A construction worker, left, sits atop the structure of the Phoebe Digestive Disease Center on Meredyth Drive in Albany as the final beam is placed on the building during Thursday’s topping out ceremony. The building is expected to be completed next fall.
ALBANY — A medical facility that has already been several months in the making is continuing to see progress.
Officials celebrated the “topping out” of the Phoebe Digestive Disease Center on Thursday.
The center, which reflects a $30 million investment, is an 85,000-square-foot facility being built at 2701 Meredyth Drive at the site of the Meredyth Place complex and will expand Phoebe Putney Memorial Hospital’s gastroenterology capabilities.
“Today we are here to mark a historic day,” said Jeff Flowers, vice president of operations at the hospital. “This represents a $30 million investment, which is a testament to Phoebe’s commitment to the community.”
In construction, a “topping out” is a ceremony held when the last beam is placed at the top of the building, at the overall completion of the building’s structure or at an intermediate point.
The construction project has drawn as many as 150 construction-related jobs, as well as the recruitment of gastroenterologists to help offset a physician shortage in that specialty.
The facility is expected to be complete by this time next year. Ground was broken in August.
“It seems like the last time we were here was a short time ago, when we were here for the groundbreaking,” said Mike Bumgardner, the facility’s senior project manager. “We are here to celebrate a milestone.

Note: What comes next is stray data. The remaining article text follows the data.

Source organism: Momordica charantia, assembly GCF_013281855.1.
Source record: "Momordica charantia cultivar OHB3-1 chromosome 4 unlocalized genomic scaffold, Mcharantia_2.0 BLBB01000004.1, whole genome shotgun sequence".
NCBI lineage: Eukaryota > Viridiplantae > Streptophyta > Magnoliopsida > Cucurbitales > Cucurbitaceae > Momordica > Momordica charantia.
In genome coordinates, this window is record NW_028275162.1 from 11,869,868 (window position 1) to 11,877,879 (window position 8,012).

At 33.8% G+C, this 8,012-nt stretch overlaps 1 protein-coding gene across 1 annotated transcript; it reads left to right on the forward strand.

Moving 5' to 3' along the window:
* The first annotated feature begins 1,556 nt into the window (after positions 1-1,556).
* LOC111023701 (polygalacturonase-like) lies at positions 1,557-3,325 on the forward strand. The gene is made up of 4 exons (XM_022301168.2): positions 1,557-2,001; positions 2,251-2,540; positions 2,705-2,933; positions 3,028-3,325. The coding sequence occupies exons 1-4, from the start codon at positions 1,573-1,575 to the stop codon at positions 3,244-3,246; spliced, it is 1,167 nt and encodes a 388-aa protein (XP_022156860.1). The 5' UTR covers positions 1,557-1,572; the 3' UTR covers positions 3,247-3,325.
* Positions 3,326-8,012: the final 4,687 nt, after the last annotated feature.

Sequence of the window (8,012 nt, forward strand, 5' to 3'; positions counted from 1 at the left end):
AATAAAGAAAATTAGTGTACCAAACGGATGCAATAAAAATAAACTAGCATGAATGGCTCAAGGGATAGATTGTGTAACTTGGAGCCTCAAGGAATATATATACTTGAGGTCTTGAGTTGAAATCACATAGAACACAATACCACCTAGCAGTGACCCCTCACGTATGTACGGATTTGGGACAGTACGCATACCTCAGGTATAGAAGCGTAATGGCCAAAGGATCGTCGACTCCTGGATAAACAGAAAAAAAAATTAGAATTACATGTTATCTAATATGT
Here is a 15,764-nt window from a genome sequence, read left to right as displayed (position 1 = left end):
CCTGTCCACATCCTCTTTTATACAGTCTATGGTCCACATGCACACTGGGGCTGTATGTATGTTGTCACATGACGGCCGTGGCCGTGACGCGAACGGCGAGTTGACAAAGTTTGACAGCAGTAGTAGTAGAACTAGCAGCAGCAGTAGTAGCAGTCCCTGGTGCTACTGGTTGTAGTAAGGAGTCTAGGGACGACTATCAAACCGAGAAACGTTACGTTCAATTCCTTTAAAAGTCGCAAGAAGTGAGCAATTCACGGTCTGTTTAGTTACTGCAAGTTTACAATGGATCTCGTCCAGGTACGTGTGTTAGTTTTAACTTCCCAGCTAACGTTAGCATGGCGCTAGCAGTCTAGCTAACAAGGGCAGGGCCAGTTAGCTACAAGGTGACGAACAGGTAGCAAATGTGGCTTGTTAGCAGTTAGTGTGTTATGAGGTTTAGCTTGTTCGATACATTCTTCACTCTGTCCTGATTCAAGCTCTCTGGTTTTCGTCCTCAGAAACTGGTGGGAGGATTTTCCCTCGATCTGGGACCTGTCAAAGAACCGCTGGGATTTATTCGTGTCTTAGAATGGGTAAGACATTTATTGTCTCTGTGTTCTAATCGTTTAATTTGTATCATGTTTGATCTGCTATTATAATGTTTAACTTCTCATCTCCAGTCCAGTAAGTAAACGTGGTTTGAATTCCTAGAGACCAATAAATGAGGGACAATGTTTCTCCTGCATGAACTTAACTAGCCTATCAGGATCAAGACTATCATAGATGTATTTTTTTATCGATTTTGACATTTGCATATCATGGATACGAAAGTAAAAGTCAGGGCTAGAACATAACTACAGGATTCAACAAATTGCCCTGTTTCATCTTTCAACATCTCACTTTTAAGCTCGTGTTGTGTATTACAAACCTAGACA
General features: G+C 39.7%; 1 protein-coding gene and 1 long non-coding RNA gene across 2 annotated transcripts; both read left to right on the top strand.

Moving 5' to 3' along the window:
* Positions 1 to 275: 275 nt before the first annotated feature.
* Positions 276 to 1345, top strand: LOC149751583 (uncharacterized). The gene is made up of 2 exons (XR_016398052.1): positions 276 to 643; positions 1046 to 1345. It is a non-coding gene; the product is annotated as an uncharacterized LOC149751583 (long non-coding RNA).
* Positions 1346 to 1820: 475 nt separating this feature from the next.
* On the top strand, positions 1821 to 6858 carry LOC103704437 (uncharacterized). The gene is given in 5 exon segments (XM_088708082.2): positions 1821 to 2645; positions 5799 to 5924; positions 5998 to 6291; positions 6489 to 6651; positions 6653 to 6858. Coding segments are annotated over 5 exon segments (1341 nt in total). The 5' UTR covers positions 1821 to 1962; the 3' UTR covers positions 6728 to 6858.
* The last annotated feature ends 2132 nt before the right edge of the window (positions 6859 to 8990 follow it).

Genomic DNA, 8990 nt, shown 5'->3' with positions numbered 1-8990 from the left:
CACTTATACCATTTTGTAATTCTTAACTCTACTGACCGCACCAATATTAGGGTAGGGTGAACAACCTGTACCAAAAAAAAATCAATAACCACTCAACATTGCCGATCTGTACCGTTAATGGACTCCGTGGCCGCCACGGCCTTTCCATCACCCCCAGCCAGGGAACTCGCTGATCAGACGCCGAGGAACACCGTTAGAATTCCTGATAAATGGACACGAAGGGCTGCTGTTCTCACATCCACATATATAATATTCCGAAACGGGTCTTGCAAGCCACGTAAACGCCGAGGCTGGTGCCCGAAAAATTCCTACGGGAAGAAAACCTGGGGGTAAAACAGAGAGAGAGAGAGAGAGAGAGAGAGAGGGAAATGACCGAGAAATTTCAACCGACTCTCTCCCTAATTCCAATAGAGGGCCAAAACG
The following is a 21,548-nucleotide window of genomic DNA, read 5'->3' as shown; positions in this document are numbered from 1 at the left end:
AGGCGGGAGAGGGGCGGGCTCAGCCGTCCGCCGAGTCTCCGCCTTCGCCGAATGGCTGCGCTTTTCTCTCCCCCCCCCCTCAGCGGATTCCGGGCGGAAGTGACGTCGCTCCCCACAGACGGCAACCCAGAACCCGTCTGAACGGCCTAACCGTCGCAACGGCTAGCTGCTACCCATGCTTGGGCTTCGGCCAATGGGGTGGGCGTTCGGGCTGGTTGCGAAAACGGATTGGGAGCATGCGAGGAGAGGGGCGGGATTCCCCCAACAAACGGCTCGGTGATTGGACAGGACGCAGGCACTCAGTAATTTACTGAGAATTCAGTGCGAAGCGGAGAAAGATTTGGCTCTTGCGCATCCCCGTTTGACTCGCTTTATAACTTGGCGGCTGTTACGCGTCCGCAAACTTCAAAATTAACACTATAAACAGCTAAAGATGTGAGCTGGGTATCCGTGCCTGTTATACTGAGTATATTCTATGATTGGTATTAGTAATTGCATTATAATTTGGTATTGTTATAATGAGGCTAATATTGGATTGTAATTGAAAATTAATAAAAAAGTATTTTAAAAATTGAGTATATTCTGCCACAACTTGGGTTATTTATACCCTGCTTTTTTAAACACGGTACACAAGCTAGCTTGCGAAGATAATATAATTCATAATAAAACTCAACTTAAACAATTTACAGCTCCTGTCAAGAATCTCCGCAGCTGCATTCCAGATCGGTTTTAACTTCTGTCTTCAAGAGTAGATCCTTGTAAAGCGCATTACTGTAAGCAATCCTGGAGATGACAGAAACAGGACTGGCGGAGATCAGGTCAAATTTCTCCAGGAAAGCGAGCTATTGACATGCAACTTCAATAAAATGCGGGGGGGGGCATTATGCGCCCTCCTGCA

“We are also here to recognize the hard work to get to this point.”
The center is also being built to meet the needs of a growing prevalence of digestive diseases, particularly cancer of the stomach and colon in this region, officials say.
The architectural firm for this project is PageSoutherlandPage. The new facility is being built by Robins & Morton, a general contractor specializing in health care, commercial, education and industrial projects.
Eric Kuehmeier, associate principal at PageSoutherlandPage, said the facility will be unique in its own right.
“This is a one-of-a-kind facility,” he said. “It tops the list not just regionally, but nationally.”
Jed Baker, superintendent with Robins & Morton, had a message for the construction team at Thursday’s event.
“The foundation for this building should be here 100 years or longer,” he said. “You can bring your kids and grandkids here and say, ‘I worked on that building.’”
The center, originally called the Meredyth Gastrointestinal and Endoscopy Center, is being built in two phases.
More than half of the contracts let for the completion of the project have been awarded to local contractors, officials close to the construction process say. Of the 150 construction workers onsite to build the three-story facility, 60 to 70 percent of them are from the Albany area.